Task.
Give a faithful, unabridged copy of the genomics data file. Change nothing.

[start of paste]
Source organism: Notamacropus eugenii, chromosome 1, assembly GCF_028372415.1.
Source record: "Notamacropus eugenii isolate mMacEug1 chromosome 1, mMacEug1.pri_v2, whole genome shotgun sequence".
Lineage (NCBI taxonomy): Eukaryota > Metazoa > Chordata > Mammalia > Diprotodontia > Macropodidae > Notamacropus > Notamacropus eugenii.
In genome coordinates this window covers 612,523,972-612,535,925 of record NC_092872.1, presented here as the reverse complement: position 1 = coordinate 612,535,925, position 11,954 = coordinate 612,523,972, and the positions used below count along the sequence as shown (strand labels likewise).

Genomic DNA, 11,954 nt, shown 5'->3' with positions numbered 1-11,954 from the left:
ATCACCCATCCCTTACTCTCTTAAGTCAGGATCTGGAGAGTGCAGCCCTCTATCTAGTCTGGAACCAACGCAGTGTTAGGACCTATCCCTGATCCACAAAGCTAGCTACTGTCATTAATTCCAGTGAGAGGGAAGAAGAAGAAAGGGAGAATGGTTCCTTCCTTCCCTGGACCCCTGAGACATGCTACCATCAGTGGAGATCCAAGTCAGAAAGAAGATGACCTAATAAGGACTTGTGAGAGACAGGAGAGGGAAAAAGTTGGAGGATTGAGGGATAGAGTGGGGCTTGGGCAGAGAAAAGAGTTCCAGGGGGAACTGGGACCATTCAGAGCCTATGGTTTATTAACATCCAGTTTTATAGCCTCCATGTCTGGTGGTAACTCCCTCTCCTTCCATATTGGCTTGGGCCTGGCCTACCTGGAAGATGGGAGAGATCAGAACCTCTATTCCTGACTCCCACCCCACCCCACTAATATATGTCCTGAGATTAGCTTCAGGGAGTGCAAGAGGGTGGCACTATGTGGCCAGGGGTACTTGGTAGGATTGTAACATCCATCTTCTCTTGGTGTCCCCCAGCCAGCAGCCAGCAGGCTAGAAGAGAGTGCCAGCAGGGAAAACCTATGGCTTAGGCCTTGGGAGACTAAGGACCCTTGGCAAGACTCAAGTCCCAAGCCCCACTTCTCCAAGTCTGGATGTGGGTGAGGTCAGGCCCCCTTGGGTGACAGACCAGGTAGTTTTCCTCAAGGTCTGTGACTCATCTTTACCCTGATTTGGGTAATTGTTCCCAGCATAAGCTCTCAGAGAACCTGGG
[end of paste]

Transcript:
Source organism: Notamacropus eugenii, chromosome 1, assembly GCF_028372415.1.
Source record: "Notamacropus eugenii isolate mMacEug1 chromosome 1, mMacEug1.pri_v2, whole genome shotgun sequence".
Lineage (NCBI taxonomy): Eukaryota > Metazoa > Chordata > Mammalia > Diprotodontia > Macropodidae > Notamacropus > Notamacropus eugenii.
In genome coordinates this window covers 612,523,972-612,535,925 of record NC_092872.1, presented here as the reverse complement: position 1 = coordinate 612,535,925, position 11,954 = coordinate 612,523,972, and the positions used below count along the sequence as shown (strand labels likewise).

Genomic DNA, 11,954 nt, shown 5'->3' with positions numbered 1-11,954 from the left:
ATCACCCATCCCTTACTCTCTTAAGTCAGGATCTGGAGAGTGCAGCCCTCTATCTAGTCTGGAACCAACGCAGTGTTAGGACCTATCCCTGATCCACAAAGCTAGCTACTGTCATTAATTCCAGTGAGAGGGAAGAAGAAGAAAGGGAGAATGGTTCCTTCCTTCCCTGGACCCCTGAGACATGCTACCATCAGTGGAGATCCAAGTCAGAAAGAAGATGACCTAATAAGGACTTGTGAGAGACAGGAGAGGGAAAAAGTTGGAGGATTGAGGGATAGAGTGGGGCTTGGGCAGAGAAAAGAGTTCCAGGGGGAACTGGGACCATTCAGAGCCTATGGTTTATTAACATCCAGTTTTATAGCCTCCATGTCTGGTGGTAACTCCCTCTCCTTCCATATTGGCTTGGGCCTGGCCTACCTGGAAGATGGGAGAGATCAGAACCTCTATTCCTGACTCCCACCCCACCCCACTAATATATGTCCTGAGATTAGCTTCAGGGAGTGCAAGAGGGTGGCACTATGTGGCCAGGGGTACTTGGTAGGATTGTAACATCCATCTTCTCTTGGTGTCCCCCAGCCAGCAGCCAGCAGGCTAGAAGAGAGTGCCAGCAGGGAAAACCTATGGCTTAGGCCTTGGGAGACTAAGGACCCTTGGCAAGACTCAAGTCCCAAGCCCCACTTCTCCAAGTCTGGATGTGGGTGAGGTCAGGCCCCCTTGGGTGACAGACCAGGTAGTTTTCCTCAAGGTCTGTGACTCATCTTTACCCTGATTTGGGTAATTGTTCCCAGCATAAGCTCTCAGAGAACCTGGG